1. FDR echo: “The country needs and, unless I mistake its temper, the country demands bold, persistent experimentation. It is common sense to take a method and try it: If it fails, admit it frankly and try another. But above all, try something.”

[OBAMA:] One thing that we all know is that when you invest in people, people will prosper.1 When you invest in education and health care and benefits for working Americans, it pays dividends throughout every level of our economy.2 When you keep the deficit low and our debt out of the hands of foreign nations, then we can all win. Now, the economic statistics of the nineties that we are all so familiar with speak for themselves—income growth across the board,3 22 million new jobs, the lowest poverty rate in three decades, the lowest unemployment in years, and record surpluses.4 None of this, I would argue, happened by itself. It happened because the leadership we had, including many in this room, was willing to take on entrenched interests5 and experiment with policies that weren’t necessarily partisan or ideological.


  1. Not always the same people, of course.
  2. As below, working Americans are the passive recipients of “investments.”
  3. Though averages “across the board” conceal the increasing Gini coefficient.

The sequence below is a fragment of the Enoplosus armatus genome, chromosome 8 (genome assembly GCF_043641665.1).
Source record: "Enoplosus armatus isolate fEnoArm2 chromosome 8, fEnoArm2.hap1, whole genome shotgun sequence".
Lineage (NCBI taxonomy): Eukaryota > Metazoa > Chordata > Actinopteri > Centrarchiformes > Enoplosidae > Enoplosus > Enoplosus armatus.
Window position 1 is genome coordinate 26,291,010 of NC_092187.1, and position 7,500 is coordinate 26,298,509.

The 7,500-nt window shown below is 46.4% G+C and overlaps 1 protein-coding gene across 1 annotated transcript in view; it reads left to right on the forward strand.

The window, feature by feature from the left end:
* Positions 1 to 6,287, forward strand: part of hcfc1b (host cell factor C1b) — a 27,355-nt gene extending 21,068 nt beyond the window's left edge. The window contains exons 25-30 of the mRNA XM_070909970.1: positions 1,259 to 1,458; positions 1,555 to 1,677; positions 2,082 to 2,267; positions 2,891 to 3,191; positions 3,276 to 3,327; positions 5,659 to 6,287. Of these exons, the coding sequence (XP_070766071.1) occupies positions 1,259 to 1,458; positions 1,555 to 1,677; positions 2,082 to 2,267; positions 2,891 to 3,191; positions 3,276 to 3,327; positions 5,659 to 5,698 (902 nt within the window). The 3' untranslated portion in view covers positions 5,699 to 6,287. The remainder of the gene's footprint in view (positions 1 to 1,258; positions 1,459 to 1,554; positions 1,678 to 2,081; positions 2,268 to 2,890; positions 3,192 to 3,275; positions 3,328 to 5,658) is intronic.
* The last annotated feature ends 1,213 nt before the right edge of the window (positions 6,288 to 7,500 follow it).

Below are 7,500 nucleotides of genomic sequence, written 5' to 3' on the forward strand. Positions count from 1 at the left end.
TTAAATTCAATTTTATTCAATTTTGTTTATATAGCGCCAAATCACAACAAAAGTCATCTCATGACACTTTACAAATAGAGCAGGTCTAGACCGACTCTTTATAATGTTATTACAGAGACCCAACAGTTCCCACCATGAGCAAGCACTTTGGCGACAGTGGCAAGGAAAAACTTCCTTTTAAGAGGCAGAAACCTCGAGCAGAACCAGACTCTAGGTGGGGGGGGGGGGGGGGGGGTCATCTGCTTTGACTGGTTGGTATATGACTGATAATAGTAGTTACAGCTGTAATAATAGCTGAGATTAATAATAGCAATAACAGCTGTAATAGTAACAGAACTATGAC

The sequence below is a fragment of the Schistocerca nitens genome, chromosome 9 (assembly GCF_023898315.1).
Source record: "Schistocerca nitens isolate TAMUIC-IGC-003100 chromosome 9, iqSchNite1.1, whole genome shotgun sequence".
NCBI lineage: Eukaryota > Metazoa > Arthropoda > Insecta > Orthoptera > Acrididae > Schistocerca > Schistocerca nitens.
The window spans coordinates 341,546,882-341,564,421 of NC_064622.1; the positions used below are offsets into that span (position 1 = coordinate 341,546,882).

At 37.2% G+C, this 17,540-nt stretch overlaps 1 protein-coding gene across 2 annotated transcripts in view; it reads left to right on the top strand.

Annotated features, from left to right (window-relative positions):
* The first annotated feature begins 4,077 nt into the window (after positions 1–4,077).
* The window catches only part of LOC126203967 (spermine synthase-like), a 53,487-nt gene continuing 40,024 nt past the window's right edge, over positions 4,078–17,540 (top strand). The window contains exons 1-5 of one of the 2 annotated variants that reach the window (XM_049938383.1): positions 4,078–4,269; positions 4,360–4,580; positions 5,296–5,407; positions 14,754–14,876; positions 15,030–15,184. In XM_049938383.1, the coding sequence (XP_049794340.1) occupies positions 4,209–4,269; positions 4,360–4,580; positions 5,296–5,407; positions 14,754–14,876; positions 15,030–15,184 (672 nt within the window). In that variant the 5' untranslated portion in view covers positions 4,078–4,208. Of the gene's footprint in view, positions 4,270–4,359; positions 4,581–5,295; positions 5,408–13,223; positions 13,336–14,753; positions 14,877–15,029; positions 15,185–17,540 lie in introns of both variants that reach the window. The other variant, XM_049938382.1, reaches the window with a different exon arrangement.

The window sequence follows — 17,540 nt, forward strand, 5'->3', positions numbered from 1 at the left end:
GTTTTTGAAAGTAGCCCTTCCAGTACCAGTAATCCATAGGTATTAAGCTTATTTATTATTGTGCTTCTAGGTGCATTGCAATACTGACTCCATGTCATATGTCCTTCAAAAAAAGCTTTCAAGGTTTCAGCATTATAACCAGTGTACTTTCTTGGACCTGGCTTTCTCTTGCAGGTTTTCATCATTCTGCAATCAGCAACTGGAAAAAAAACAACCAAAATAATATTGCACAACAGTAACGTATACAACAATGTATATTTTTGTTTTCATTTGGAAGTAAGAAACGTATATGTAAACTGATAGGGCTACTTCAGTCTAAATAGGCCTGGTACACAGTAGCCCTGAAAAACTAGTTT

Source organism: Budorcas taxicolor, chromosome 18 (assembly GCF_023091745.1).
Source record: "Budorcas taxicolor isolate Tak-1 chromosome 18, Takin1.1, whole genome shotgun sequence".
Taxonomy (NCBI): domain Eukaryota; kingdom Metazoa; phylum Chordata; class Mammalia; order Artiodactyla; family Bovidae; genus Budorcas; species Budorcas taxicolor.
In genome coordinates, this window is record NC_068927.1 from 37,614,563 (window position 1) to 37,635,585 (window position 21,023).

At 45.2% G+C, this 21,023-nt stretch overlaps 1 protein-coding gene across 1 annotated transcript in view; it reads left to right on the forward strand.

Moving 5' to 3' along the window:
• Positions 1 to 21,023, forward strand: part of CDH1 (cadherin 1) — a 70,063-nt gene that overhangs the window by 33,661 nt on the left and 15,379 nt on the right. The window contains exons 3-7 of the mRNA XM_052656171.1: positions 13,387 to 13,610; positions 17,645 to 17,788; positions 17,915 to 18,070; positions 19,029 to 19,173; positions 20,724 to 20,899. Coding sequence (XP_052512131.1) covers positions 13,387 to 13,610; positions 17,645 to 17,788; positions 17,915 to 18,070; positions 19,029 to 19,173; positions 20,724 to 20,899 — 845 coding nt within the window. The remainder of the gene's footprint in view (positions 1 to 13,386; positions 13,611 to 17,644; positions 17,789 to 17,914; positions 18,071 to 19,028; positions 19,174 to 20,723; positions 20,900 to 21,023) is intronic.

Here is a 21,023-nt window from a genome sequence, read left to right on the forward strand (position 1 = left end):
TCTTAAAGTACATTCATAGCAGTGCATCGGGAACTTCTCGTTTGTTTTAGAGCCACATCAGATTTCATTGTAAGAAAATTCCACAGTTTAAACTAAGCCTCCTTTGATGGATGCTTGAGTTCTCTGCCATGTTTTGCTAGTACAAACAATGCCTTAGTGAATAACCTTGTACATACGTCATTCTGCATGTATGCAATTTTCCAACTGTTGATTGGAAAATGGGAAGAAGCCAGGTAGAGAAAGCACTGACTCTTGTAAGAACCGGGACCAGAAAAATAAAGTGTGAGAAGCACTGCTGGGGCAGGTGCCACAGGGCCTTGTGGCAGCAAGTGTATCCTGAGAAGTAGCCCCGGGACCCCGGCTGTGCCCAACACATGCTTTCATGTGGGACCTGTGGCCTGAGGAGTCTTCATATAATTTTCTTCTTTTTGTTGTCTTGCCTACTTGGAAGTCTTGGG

4. The triumphalism of “The Great Moderation” still had 894 days to run.
  5. Which "entrenched interests" were those? The unions, to pass NAFTA?

[OBAMA:] That is what I hope we will see from The Hamilton Project in the months and years to come. You have already drawn some of the brightest minds from academia and policy circles, many of them I have stolen ideas from liberally, people ranging from Robert Gordon to Austan Goolsbee; Jon Gruber1; my dear friend, Jim Wallis here, who can inform what are sometimes dry policy debates with a prophetic voice. So I know that there are going to be wonderful ideas that are generated as a consequence of this project.


  1. Here is Jon Gruber on “affordable,” as in the Affordable Care Act: "An item is clearly not affordable if no one in a group can afford it. But, by the same token, it is wrong to say an item is unaffordable if anyone in a group cannot afford it. In considering affordability for a group, we need to establish a sensible benchmark whereby insurance is considered affordable if “most of” a group can afford it. We can disagree about what “most of” means, but it would be wrong to define “most of” only as “very close to 100%.” Alrighty, then.